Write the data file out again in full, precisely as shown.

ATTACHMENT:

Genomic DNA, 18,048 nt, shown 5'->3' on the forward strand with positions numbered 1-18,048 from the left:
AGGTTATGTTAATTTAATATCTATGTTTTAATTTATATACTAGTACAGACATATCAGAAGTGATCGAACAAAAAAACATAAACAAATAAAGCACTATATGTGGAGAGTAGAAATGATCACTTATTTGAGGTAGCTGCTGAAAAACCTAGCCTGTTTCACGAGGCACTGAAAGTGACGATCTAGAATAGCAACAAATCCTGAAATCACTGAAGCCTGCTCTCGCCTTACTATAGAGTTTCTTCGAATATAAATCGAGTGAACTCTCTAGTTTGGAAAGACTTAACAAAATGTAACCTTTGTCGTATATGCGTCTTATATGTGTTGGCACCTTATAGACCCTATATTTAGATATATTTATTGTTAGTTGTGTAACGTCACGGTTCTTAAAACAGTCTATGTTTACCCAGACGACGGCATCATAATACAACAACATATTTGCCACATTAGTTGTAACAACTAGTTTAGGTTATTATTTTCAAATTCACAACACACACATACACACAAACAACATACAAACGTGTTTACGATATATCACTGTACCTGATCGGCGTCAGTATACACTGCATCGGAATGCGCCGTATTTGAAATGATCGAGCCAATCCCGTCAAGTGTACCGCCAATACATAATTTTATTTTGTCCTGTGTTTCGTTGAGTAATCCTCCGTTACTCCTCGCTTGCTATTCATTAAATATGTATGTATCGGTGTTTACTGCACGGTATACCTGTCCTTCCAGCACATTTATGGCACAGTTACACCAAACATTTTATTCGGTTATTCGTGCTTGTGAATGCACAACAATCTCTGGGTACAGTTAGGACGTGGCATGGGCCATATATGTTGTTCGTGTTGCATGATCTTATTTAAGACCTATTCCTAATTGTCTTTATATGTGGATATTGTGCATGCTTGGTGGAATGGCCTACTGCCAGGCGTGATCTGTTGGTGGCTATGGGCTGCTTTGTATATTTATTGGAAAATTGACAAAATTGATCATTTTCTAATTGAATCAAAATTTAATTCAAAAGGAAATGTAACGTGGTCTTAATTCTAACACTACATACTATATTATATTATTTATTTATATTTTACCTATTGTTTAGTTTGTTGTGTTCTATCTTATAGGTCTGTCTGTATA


Genomic DNA, 18,048 nt, shown 5'->3' on the forward strand with positions numbered 1-18,048 from the left:
AGGTTATGTTAATTTAATATCTATGTTTTAATTTATATACTAGTACAGACATATCAGAAGTGATCGAACAAAAAAACATAAACAAATAAAGCACTATATGTGGAGAGTAGAAATGATCACTTATTTGAGGTAGCTGCTGAAAAACCTAGCCTGTTTCACGAGGCACTGAAAGTGACGATCTAGAATAGCAACAAATCCTGAAATCACTGAAGCCTGCTCTCGCCTTACTATAGAGTTTCTTCGAATATAAATCGAGTGAACTCTCTAGTTTGGAAAGACTTAACAAAATGTAACCTTTGTCGTATATGCGTCTTATATGTGTTGGCACCTTATAGACCCTATATTTAGATATATTTATTGTTAGTTGTGTAACGTCACGGTTCTTAAAACAGTCTATGTTTACCCAGACGACGGCATCATAATACAACAACATATTTGCCACATTAGTTGTAACAACTAGTTTAGGTTATTATTTTCAAATTCACAACACACACATACACACAAACAACATACAAACGTGTTTACGATATATCACTGTACCTGATCGGCGTCAGTATACACTGCATCGGAATGCGCCGTATTTGAAATGATCGAGCCAATCCCGTCAAGTGTACCGCCAATACATAATTTTATTTTGTCCTGTGTTTCGTTGAGTAATCCTCCGTTACTCCTCGCTTGCTATTCATTAAATATGTATGTATCGGTGTTTACTGCACGGTATACCTGTCCTTCCAGCACATTTATGGCACAGTTACACCAAACATTTTATTCGGTTATTCGTGCTTGTGAATGCACAACAATCTCTGGGTACAGTTAGGACGTGGCATGGGCCATATATGTTGTTCGTGTTGCATGATCTTATTTAAGACCTATTCCTAATTGTCTTTATATGTGGATATTGTGCATGCTTGGTGGAATGGCCTACTGCCAGGCGTGATCTGTTGGTGGCTATGGGCTGCTTTGTATATTTATTGGAAAATTGACAAAATTGATCATTTTCTAATTGAATCAAAATTTAATTCAAAAGGAAATGTAACGTGGTCTTAATTCTAACACTACATACTATATTATATTATTTATTTATATTTTACCTATTGTTTAGTTTGTTGTGTTCTATCTTATAGGTCTGTCTGTATA